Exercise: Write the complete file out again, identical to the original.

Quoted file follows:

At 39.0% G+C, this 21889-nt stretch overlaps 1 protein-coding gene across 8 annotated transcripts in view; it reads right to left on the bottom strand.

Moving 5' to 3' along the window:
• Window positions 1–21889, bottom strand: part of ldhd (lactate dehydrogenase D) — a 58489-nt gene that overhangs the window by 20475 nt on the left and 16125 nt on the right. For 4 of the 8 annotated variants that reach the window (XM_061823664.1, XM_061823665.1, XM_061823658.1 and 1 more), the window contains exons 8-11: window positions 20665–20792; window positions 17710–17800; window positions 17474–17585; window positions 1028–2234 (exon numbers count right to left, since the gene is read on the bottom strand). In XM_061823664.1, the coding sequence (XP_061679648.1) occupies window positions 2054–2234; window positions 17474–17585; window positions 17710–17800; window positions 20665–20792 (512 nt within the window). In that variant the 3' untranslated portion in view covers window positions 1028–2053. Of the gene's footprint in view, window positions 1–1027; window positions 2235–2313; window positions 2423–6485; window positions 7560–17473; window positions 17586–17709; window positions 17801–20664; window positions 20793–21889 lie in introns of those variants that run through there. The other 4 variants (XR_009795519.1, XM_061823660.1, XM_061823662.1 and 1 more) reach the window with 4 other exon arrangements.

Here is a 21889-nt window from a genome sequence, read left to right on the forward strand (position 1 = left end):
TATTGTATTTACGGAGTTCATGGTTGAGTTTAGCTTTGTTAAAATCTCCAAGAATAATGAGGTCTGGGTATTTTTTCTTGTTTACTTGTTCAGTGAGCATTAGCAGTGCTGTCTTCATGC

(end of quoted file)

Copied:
At 39.0% G+C, this 21889-nt stretch overlaps 1 protein-coding gene across 8 annotated transcripts in view; it reads right to left on the bottom strand.

Moving 5' to 3' along the window:
• Window positions 1–21889, bottom strand: part of ldhd (lactate dehydrogenase D) — a 58489-nt gene that overhangs the window by 20475 nt on the left and 16125 nt on the right. For 4 of the 8 annotated variants that reach the window (XM_061823664.1, XM_061823665.1, XM_061823658.1 and 1 more), the window contains exons 8-11: window positions 20665–20792; window positions 17710–17800; window positions 17474–17585; window positions 1028–2234 (exon numbers count right to left, since the gene is read on the bottom strand). In XM_061823664.1, the coding sequence (XP_061679648.1) occupies window positions 2054–2234; window positions 17474–17585; window positions 17710–17800; window positions 20665–20792 (512 nt within the window). In that variant the 3' untranslated portion in view covers window positions 1028–2053. Of the gene's footprint in view, window positions 1–1027; window positions 2235–2313; window positions 2423–6485; window positions 7560–17473; window positions 17586–17709; window positions 17801–20664; window positions 20793–21889 lie in introns of those variants that run through there. The other 4 variants (XR_009795519.1, XM_061823660.1, XM_061823662.1 and 1 more) reach the window with 4 other exon arrangements.

Here is a 21889-nt window from a genome sequence, read left to right on the forward strand (position 1 = left end):
TATTGTATTTACGGAGTTCATGGTTGAGTTTAGCTTTGTTAAAATCTCCAAGAATAATGAGGTCTGGGTATTTTTTCTTGTTTACTTGTTCAGTGAGCATTAGCAGTGCTGTCTTCATGC